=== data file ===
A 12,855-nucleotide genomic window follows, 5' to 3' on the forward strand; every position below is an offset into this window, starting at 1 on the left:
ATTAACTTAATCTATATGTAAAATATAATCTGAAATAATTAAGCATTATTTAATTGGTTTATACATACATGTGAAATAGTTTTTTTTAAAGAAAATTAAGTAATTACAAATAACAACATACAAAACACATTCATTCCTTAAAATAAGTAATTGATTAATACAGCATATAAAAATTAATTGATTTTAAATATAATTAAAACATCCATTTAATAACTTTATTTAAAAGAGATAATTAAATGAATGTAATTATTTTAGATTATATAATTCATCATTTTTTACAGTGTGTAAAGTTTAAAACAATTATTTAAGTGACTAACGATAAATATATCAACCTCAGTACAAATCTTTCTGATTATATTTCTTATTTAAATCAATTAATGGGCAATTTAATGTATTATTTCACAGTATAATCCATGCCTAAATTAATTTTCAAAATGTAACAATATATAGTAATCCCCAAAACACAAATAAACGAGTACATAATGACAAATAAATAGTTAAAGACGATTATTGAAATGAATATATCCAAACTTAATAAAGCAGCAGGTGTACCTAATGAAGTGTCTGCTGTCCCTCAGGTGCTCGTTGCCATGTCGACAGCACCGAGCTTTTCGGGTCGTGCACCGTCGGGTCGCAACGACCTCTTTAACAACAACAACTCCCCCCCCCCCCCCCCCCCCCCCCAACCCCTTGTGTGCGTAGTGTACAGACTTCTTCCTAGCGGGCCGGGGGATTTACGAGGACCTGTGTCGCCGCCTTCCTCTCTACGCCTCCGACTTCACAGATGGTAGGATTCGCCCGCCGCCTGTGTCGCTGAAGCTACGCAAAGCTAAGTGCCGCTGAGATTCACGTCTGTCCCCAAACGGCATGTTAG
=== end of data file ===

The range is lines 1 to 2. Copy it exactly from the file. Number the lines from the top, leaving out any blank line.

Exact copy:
A 12,855-nucleotide genomic window follows, 5' to 3' on the forward strand; every position below is an offset into this window, starting at 1 on the left:
ATTAACTTAATCTATATGTAAAATATAATCTGAAATAATTAAGCATTATTTAATTGGTTTATACATACATGTGAAATAGTTTTTTTTAAAGAAAATTAAGTAATTACAAATAACAACATACAAAACACATTCATTCCTTAAAATAAGTAATTGATTAATACAGCATATAAAAATTAATTGATTTTAAATATAATTAAAACATCCATTTAATAACTTTATTTAAAAGAGATAATTAAATGAATGTAATTATTTTAGATTATATAATTCATCATTTTTTACAGTGTGTAAAGTTTAAAACAATTATTTAAGTGACTAACGATAAATATATCAACCTCAGTACAAATCTTTCTGATTATATTTCTTATTTAAATCAATTAATGGGCAATTTAATGTATTATTTCACAGTATAATCCATGCCTAAATTAATTTTCAAAATGTAACAATATATAGTAATCCCCAAAACACAAATAAACGAGTACATAATGACAAATAAATAGTTAAAGACGATTATTGAAATGAATATATCCAAACTTAATAAAGCAGCAGGTGTACCTAATGAAGTGTCTGCTGTCCCTCAGGTGCTCGTTGCCATGTCGACAGCACCGAGCTTTTCGGGTCGTGCACCGTCGGGTCGCAACGACCTCTTTAACAACAACAACTCCCCCCCCCCCCCCCCCCCCCCCCAACCCCTTGTGTGCGTAGTGTACAGACTTCTTCCTAGCGGGCCGGGGGATTTACGAGGACCTGTGTCGCCGCCTTCCTCTCTACGCCTCCGACTTCACAGATGGTAGGATTCGCCCGCCGCCTGTGTCGCTGAAGCTACGCAAAGCTAAGTGCCGCTGAGATTCACGTCTGTCCCCAAACGGCATGTTAG